|December 27, 2010|
|The Sorry State of PR Education|
|By Jack O'Dwyer|
|Due to heightened interest in education and especially PR education, this website is repeating counselor Bill Huey's critique of PRSA's 2007 report on PR education. (Huey is president of Strategic Communications, a corporate and marketing consultancy in Atlanta, and author of “Carbon Man,” a novel about greed.) |
Are you a PR practitioner, perhaps with an advanced degree, who is thinking of teaching at a university someday?
Fugggedaboudit. They don't want you. In fact, they don't want anybody who hasn't got a "terminal degree," (e.g., doctorate) and isn't totally committed to publishing silly little articles in journals nobody reads.
That's the message buried deep within the pages of The Report of the Commission on Public Relations Education, published recently by PRSA and ironically titled, "The Professional Bond."
It might as well have been titled, "The Way Forward."
While not as high-profile as The Iraq Study Group Report, it is equally dense in its language, circular in its reasoning, and otherworldly in its recommendations, particularly with respect to the types of learning PR students should achieve and the types of teachers who should impart it.
Most so-called schools of communication only got into PR education to expand their hegemonies and prop up sagging programs in journalism.
As in the 1999 commission report, the ideal full-time educator is a Ph.D. with significant professional experience. This rara avis would also be, "aware of the relationship of the public relations body of knowledge to other communications-related knowledge, e.g.,
interpersonal, rhetorical, organizational and small group, and thus would be able to integrate a range of knowledge into their teaching and research."
According to the report, "Faculty having such scholarly breadth could develop competing paradigms of public relations that would be based on different metatheoretical and philosophical foundations, which could be shared in an interdisciplinary, multicultural and global context."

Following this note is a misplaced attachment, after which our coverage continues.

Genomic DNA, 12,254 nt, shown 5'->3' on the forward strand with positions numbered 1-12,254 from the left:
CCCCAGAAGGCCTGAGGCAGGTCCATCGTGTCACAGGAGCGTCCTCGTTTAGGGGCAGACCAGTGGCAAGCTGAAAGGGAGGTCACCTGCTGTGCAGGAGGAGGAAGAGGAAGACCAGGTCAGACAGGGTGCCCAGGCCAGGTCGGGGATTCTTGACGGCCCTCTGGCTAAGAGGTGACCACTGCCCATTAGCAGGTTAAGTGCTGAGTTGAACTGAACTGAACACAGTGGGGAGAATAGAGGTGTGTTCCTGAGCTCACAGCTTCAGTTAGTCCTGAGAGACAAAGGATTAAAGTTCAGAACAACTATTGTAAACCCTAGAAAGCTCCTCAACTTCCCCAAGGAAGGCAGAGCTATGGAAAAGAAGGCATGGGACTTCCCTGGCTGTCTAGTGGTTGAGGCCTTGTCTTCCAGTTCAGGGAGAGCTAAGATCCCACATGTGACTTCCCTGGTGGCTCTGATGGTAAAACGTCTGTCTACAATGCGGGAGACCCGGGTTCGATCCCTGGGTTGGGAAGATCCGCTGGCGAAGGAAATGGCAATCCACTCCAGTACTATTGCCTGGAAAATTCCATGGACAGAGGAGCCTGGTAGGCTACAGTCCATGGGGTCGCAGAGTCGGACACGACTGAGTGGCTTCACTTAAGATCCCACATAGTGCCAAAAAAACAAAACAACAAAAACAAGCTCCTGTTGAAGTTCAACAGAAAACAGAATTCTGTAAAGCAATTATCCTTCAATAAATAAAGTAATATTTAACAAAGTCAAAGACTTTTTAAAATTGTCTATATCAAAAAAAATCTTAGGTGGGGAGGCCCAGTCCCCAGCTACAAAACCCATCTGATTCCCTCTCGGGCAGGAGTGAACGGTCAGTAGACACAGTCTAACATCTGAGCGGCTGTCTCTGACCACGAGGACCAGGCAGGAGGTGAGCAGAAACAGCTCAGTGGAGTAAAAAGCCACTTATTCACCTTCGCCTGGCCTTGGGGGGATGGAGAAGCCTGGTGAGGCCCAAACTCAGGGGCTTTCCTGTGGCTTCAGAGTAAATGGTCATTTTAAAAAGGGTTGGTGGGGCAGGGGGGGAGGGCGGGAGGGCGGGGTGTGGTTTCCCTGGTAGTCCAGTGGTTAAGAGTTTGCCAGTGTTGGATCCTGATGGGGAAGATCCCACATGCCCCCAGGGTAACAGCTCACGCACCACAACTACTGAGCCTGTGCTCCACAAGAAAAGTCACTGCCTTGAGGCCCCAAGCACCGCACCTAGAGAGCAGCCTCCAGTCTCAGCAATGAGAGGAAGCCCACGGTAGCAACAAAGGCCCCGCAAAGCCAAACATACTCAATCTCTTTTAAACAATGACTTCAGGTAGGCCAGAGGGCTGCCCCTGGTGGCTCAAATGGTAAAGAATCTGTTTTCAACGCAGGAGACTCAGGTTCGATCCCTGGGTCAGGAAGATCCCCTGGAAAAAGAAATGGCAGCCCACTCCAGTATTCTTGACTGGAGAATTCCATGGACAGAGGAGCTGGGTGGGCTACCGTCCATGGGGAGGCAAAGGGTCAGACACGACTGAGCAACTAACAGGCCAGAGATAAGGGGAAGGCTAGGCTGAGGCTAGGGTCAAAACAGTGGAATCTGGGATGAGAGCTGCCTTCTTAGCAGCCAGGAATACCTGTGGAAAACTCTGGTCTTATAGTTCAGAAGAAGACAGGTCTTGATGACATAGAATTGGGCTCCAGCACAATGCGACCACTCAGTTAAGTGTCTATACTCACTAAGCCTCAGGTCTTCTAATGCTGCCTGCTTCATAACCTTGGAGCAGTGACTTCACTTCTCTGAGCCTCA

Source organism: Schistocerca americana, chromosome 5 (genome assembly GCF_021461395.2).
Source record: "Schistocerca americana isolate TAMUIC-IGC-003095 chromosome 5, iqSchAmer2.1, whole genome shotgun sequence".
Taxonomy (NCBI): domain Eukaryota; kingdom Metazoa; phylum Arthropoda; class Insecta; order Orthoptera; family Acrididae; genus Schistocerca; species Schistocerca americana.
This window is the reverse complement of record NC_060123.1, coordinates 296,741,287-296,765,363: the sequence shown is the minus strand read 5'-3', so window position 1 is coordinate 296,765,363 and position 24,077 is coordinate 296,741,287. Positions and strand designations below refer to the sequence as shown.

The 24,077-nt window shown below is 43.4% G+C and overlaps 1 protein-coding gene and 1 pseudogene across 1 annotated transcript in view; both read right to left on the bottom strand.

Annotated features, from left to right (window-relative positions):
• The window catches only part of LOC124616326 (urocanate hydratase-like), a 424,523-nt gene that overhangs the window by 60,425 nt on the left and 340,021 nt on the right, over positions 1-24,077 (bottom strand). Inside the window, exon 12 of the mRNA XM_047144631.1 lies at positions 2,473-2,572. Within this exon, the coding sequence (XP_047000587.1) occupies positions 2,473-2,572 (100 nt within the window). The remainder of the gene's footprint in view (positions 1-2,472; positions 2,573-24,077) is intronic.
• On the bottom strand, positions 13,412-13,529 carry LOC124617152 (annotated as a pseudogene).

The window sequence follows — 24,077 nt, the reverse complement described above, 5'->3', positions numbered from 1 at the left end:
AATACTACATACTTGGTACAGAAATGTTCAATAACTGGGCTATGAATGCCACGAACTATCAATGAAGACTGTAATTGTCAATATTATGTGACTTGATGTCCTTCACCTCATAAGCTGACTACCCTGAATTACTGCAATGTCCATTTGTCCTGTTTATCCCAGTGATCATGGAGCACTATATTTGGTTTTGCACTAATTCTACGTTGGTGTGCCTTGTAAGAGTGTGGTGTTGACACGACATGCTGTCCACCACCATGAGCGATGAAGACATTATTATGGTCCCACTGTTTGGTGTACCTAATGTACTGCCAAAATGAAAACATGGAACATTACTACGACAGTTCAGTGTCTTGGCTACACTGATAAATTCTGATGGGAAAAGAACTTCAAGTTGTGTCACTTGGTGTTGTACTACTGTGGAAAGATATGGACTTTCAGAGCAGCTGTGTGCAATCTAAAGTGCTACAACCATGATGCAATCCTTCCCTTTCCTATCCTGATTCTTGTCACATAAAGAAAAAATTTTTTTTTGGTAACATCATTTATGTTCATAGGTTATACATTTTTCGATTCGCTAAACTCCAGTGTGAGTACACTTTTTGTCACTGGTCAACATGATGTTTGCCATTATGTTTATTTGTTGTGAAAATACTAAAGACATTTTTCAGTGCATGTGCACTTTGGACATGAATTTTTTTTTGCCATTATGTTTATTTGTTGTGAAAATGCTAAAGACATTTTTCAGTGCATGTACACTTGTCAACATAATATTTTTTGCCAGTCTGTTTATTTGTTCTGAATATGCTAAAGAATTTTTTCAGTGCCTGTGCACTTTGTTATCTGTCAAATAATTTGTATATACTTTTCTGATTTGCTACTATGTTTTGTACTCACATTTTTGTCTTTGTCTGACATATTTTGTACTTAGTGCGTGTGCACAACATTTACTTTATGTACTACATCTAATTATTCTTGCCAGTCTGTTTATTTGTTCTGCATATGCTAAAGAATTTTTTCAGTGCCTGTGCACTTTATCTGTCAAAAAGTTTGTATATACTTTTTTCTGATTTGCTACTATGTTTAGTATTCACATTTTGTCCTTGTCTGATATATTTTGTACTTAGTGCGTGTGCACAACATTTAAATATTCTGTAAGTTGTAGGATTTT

Next, through a series of circular arguments, the report manages to close the door on the possibility of experienced professionals contributing to PR education. The kernel of the argument is contained in two sequential passages:
"The critical shortage of qualified public relations educators has become even more acute [since the 1999 report] because of the increasing numbers of public relations students who are filling the nation's classrooms."
Despite this critical shortage, the commission's solution is not more teachers but more Ph.D. programs. The reason?
"Colleges and universities are being pressured even more by their regional accrediting bodies to fill faculty positions with candidates having Ph.D.s. As a result, public relations educators are being valued more for their academic credentials than for their practitioner
experience, which previously might have compensated for the lack of a terminal degree."
Pressured by accrediting agencies? Is that the real reason? Let's take a look at some other professional schools, which are certainly accountable to accrediting agencies as well as to state licensing boards.
The Yale School of Architecture has 24 professors on its faculty. Of those, four have doctorates. Most have master's degrees in architecture.
I choose architecture because, like PR, it is defined through its practice, and draws on a number of disciplines such as engineering, art, graphic design, landscape design, lighting, and materials science. Part art, part science, its practitioners work in a variety
of settings, ranging from government to mammoth architectural firms to two-person design firms and one-person consultancies.
Now let's get closer to home. Over at the Columbia School of Journalism, where there are 32 full-time faculty members, only four hold doctorates -- two of them in sociology Yet, somehow, they manage to hang on to their accreditation as well as a reputation for